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Petri: Don’t let your kids grow up to be Ivy grads

First Published Jul 28 2014 09:57 am • Last Updated Jul 28 2014 09:58 am

You need to stop sending your kids to Ivy League schools.

In brief, according to an article in the New Republic by William Deresiewicz, who taught at Yale for 10 years, the students who are sent there are conformist, over-privileged overachievers. They emerge from homogeneous backgrounds and grow up to be elitist little twits. (He also went to an Ivy League school, but he is different now.)

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They overcame a little diversity, mainly not socioeconomic, to get in. In fact, Ivy League applicants’ biggest hardship was having so little hardship in their lives that they had to hire people to take them on bus trips during the summer so they would have things to write college essays about.

When they get in, they learn nothing because they are too terrified of failure to study things they do not already know. They develop the firm conviction that, if you march to the beat of a different drummer, you are doing something wrong. We are all listening to this drummer for a reason. Your drummer must be screwing up.

When they get out, they are obsessed with status and give society less than they might have. Or something. The point is that the education is not value-added. If anything, it is value-subtracted. It produces conformist, unimaginative people who are desperate for approval.

And, well, I don’t disagree. Of course I don’t. I don’t know how. Besides, if I disagreed, you might not like me, and I want you to like me! That means more than anything in the world! I can fax you some of my high school report cards if that would sway you!

If you cannot tell from the foregoing, I went to an Ivy League school. I didn’t learn very much, but I drank a lot.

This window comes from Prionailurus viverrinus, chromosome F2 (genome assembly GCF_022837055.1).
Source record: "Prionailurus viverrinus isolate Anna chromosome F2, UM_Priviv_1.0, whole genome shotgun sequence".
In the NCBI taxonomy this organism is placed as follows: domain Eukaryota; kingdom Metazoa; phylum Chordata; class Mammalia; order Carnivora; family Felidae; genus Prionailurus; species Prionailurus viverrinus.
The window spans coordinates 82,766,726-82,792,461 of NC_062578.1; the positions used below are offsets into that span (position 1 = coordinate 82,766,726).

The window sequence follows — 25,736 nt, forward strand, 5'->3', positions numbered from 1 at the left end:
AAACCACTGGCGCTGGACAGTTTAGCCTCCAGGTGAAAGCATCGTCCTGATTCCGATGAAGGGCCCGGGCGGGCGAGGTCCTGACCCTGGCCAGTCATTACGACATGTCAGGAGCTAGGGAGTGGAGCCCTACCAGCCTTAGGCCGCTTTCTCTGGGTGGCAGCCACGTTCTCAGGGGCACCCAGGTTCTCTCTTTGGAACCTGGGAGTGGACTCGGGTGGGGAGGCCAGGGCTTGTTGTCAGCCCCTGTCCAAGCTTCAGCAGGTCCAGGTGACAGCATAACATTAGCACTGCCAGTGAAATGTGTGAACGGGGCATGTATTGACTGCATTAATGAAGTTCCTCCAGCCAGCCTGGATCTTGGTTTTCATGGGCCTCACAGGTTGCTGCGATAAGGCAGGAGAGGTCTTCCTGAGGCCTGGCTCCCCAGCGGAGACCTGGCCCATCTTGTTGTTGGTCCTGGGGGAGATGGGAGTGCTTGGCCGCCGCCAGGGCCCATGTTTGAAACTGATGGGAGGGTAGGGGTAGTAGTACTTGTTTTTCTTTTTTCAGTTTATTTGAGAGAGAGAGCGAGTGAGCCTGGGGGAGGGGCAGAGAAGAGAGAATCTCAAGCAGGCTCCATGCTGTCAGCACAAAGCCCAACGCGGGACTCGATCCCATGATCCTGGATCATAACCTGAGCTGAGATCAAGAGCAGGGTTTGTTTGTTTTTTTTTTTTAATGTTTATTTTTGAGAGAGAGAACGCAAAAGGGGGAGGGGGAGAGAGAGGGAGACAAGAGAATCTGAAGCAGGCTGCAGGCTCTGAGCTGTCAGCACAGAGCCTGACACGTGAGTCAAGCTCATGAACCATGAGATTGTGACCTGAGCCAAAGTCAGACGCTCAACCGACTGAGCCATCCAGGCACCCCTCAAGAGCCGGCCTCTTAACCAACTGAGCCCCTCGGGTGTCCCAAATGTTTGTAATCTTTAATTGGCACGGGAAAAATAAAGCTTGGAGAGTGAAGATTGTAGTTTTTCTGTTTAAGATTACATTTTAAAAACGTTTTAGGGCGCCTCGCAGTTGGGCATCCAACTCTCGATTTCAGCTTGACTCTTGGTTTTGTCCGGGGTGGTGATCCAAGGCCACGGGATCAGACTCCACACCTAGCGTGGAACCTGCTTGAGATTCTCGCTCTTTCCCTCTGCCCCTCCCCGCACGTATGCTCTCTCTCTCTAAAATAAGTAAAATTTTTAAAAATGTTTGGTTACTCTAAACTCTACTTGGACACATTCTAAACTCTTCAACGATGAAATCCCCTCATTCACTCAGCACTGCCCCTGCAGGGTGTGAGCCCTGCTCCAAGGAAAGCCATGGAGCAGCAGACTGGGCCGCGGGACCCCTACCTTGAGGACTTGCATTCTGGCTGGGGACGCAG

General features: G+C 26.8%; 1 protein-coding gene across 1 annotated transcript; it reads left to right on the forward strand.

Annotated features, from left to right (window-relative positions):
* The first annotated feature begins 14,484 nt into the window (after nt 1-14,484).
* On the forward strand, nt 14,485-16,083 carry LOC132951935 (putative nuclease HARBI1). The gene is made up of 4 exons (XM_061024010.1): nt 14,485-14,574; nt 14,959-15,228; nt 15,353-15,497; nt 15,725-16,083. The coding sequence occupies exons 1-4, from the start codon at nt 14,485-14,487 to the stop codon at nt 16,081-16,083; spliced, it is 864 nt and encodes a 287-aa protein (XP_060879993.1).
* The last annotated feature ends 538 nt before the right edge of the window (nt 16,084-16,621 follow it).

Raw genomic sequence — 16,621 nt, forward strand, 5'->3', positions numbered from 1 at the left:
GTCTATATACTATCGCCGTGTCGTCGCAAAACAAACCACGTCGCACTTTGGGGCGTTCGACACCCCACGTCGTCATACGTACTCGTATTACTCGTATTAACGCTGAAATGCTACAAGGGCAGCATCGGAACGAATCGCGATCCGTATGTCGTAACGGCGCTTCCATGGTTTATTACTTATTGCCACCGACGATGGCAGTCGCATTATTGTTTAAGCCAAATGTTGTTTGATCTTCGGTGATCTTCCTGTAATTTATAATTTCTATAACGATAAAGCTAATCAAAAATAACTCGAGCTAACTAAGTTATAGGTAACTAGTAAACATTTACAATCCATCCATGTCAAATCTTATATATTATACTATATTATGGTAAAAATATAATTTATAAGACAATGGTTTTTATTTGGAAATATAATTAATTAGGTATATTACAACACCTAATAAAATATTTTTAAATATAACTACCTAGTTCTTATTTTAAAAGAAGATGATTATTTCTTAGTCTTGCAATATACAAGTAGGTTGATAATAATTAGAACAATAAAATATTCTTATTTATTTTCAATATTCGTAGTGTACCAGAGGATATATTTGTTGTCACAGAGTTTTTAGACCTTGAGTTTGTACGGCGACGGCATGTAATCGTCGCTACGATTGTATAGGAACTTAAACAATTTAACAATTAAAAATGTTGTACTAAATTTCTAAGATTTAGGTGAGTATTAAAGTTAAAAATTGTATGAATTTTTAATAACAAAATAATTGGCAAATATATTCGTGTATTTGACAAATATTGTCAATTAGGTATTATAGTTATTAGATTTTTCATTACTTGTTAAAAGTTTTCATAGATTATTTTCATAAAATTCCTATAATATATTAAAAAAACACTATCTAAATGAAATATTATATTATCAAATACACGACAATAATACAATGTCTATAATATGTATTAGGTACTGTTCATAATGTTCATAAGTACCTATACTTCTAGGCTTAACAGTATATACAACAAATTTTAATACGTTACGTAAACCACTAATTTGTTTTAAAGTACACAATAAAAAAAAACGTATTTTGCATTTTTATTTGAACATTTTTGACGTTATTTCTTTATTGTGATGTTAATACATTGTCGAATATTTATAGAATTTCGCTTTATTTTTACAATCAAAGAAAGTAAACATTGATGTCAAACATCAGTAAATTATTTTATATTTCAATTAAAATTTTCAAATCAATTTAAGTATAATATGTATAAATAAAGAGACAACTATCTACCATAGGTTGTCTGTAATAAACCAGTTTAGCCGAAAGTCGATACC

I remember freshman year, talking with my peers about our deepest fears. "I’m afraid," someone said, "that I won’t ever be able to become a great writer because my childhood was too happy."

Everyone nodded. There was a silence.

"My mom died," said someone else.


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"Lucky!" we said. "That must have made a great application essay! I had to fly all the way to Bhutan and build houses for half an hour."

Later we all became investment bankers. There was a moral in that somewhere.

So the question becomes: If we’re serious about this, how do we go about fixing it?

The simplest way is not to send your kids to Ivy League schools. Not that "we" stop sending kids to Ivy League schools. Or that "one" stops sending them there. Or that "you" (everyone else) stops sending them. It is that you — you in particular — do that.

And that’s the problem.

Of course, everyone agrees that the most efficient way of producing good human beings who aren’t elitist twits is to break down the system.

But for every person who has read the New Republic article and knows that the Ivy League schools are elitist twit factories, there are thousands upon thousands who haven’t. If everyone would just read the article and agree on what to do, we could proceed. Not even everyone! Just all the Concerned Parents who are currently embroiled in the helicopter derby whose only conclusion is admission into an elite institution, the parents who hover over their children, shredding stray seagulls in their rotor blades.

The trick is that you have to get everyone to agree. It’s a prisoner’s dilemma of sorts, and the stakes are your children’s prospects. If some people don’t get the memo, their kids will get into Ivy League schools in your kids’ place, and all the employers who did not read the article will keep assuming that going to an Ivy League school is a mark of quality and hire them instead. It is no use enclosing copies of the New Republic with your child’s investment banking applications and scrawling, "He didn’t go to Yale because Yale would have done him a disservice!" at the bottom of his résumé. First off, that is creepy. Second off, it is unconvincing.

Besides, it seems so unfair, as Mitt Romney’s dad probably used to lament. I worked my whole life to overcome adversity and earn a comfortable place for my children, and now you tell me that is the worst thing I could have done? If I’d known I was just supposed to dunk them straight back into adversity, I wouldn’t have bothered with this American Dream business in the first place.

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